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How To for Solar Panel Mounting

Solar electric panel arrays for stand-alone systems are installed in many unique and innovative ways. However, there are common issues involved in any installation, whether the array is fixed or tracking, mounted at ground level, or on a pole or building. The array orientation and tilt angle considerations are discussed in the article Solar Panels (Photovoltaic Panels): Overview.
Roof mounting of solar panels that run flush with the roof's surface.

The objective is a solidly mounted solar panel array that will last for many years and withstand all kinds of weather. Regardless of whether you buy or build the mounting structure make sure it is anchored and the modules are restrained. Several manufacturers make mounting structures designed to work with almost any solar panel model. This hardware is intended for multiple applications and different mounting techniques and considerations like wind loading have been included in the design. Using this mounting hardware is the simplest and often the most cost effective. Customized array mounting structures can be expensive.

Consider the characteristics of various mounting materials:

  • Aluminum - lightweight, strong, and resistant to corrosion. Aluminum angle is an easy material to work with, holes can be drilled with commonly available tools, and the material is compatible with many PV module frames. Aluminum is not easy to weld.

  • Angle Iron - easy to work with but corrodes rapidly. Galvanizing will slow corrosion but mounting brackets and bolts will still rust, particularly in a wet environment. The material is readily available and brackets can be welded easily.

  • Stainless Steel - expensive and difficult to work with but will last for decades. May be a good investment in salt spray environments.

  • Wood - inexpensive, available, and easy to work with but may not withstand the weather for many years--even if treated with preservative. Attaching modules to a wooden frame requires battens or clips to hold them in place.

The foundation for the array should be designed to meet the wind load requirements of the region. Wind load depends on the size of the array and the tilt angle. Ask a local contractor how to anchor your array to withstand the wind expected in your area.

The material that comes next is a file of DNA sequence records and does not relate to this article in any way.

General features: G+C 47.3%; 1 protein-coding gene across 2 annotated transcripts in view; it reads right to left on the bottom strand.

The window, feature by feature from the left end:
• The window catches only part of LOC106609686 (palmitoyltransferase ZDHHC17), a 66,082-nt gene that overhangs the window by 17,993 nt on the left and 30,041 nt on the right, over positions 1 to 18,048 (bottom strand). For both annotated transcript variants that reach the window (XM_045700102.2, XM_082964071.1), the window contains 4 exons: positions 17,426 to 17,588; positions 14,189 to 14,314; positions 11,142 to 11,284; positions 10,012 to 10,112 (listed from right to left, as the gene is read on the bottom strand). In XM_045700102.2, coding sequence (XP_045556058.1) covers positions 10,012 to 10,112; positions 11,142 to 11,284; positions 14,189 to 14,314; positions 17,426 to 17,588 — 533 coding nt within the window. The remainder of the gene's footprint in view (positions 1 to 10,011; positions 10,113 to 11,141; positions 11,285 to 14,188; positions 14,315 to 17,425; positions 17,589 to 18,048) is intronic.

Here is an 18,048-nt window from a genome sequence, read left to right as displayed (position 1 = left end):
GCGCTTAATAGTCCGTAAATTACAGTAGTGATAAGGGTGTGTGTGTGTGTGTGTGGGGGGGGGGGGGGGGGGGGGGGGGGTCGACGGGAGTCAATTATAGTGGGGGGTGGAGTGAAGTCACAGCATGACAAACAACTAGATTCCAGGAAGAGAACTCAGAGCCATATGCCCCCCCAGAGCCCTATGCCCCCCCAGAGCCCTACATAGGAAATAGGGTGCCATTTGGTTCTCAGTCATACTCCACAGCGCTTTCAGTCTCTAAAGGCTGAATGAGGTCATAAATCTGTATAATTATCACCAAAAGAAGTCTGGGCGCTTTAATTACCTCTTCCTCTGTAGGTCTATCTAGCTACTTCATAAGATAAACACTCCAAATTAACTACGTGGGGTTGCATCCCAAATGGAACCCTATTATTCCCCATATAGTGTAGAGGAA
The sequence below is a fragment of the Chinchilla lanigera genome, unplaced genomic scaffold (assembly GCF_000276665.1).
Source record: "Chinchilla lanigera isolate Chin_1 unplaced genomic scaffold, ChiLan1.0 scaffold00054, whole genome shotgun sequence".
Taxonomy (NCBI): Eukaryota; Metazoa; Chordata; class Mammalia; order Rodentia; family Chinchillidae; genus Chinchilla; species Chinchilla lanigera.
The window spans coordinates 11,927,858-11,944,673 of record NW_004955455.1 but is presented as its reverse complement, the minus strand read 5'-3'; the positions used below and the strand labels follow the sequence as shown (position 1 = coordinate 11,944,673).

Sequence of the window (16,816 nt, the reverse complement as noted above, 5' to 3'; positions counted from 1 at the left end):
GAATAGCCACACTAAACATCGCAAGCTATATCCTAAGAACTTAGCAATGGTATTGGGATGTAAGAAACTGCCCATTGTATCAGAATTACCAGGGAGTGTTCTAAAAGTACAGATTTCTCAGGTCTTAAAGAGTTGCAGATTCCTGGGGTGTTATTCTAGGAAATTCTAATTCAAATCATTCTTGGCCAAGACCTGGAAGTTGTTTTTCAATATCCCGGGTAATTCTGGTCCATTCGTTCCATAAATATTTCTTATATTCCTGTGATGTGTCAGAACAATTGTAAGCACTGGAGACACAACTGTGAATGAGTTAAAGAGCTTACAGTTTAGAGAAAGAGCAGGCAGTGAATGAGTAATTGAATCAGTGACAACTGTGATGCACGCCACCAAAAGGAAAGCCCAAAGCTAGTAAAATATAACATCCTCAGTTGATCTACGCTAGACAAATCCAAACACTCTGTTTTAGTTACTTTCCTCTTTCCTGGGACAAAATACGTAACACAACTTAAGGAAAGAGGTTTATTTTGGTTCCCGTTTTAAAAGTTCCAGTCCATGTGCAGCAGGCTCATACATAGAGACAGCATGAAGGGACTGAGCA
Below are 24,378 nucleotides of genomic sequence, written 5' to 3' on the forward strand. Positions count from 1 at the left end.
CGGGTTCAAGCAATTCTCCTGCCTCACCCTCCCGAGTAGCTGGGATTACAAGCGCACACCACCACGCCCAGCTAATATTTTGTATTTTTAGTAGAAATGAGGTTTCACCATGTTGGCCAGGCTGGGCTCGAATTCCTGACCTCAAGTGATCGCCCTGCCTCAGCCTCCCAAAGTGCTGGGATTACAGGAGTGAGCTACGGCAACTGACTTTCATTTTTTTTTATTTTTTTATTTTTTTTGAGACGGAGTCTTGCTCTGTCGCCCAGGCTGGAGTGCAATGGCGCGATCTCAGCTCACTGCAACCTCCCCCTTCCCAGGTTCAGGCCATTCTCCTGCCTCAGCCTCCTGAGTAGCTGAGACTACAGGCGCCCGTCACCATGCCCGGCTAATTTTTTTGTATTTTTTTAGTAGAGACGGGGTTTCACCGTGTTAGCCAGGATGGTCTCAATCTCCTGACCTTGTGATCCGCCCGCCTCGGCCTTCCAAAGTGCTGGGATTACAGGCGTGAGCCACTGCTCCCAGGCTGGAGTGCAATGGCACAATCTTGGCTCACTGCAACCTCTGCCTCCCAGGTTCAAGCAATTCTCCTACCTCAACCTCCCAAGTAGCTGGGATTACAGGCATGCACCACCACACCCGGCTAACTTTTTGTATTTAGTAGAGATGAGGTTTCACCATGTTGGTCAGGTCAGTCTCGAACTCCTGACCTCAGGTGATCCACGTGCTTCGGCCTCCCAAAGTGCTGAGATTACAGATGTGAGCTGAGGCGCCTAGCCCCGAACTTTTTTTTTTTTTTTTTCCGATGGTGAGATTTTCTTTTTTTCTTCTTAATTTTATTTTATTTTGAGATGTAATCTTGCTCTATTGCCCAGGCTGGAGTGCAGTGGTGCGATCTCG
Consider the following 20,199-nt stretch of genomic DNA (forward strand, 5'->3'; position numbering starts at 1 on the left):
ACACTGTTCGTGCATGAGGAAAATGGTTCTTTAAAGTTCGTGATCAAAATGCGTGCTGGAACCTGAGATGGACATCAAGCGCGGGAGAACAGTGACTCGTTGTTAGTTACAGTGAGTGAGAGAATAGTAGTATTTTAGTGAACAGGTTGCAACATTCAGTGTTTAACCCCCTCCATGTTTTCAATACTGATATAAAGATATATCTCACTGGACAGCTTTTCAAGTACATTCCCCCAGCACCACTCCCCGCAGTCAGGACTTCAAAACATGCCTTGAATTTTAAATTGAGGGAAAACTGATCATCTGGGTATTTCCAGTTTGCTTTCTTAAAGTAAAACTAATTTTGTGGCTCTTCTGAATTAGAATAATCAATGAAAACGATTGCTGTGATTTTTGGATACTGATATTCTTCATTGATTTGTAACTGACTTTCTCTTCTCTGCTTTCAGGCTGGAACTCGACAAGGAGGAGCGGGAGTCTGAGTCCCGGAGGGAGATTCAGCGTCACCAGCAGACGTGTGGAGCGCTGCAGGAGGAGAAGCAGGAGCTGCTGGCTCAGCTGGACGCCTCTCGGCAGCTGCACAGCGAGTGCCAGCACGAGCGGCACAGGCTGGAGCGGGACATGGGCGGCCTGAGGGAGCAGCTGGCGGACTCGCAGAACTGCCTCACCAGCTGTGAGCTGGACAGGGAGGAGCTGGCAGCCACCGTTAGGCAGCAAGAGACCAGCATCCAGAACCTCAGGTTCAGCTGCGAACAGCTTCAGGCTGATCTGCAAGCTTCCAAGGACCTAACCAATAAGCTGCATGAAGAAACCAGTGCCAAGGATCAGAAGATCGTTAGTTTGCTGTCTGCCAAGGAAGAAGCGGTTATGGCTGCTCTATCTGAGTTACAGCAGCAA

Changing the tilt angle of an array to account for seasonal changes in sun altitude is not required. For mid-latitude locations, a tilt angle change every three months is estimated to increase energy production about 5 percent on an annual basis. For most applications, the additional labor and the added complexity of the array mount does not justify the small increase in energy produced.
Passive solar trackers automatically move solar panels to face directly into the sun without using any electricity.

If tracking of the solar panel array is desired, the recommended trackers are single-axis units that require little control or power. One kind of passive tracker is driven by a closed Freon system that causes the tracker to follow the sun with adequate accuracy for flat-plate PV modules, such as the Zomeworks. In high wind areas a powered tracker may be preferred. Pole mounted trackers that support 4 to 12 PV modules are available and often used for small stand-alone systems, particularly water pumping applications. The tracker manufacturer will provide all the array mounting hardware and instructions for securely installing the tracker. The amount and type of foundation for the pole-mounted tracker depends on the size of the array being supported. Reinforced concrete with anchor bolts is recommended. The foundation and frame should be designed to withstand the worst case wind expected in the area. The movement of the array should be checked to make sure the path is clear of obstructions.

In general, roof mounting of solar panels is more complex than either ground mounting or pole mounting. Roof mounts are more difficult to install and maintain, particularly if the roof orientation and angle are not compatible with the optimum solar array tilt angle. Penetrating the roof seal is inevitable and leaks may occur. Also, it is important to achieve a firm and secure attachment of the array mounting brackets to the roof. Attaching the mounting brackets to the rafters will provide the best foundation, but this may be difficult because module size and rafter spacing are usually not compatible. If there is access to the underside of the roof, 2 x 6-inch blocks can be inserted between the rafters and the attachment made to the blocks. Attaching the array to the plywood sheathing of the roof may result in roof damage, particularly if high winds are likely.

If a roof mount is required, be sure to allow a clear air flow path up the roof under the array. The array will operate cooler and produce more energy if it stands off the roof at least 3 inches. Flush mounting solar panels to the roof of a building is not recommended. The modules are more difficult to test and replace, and the performance of the array is decreased because of the higher operating temperatures.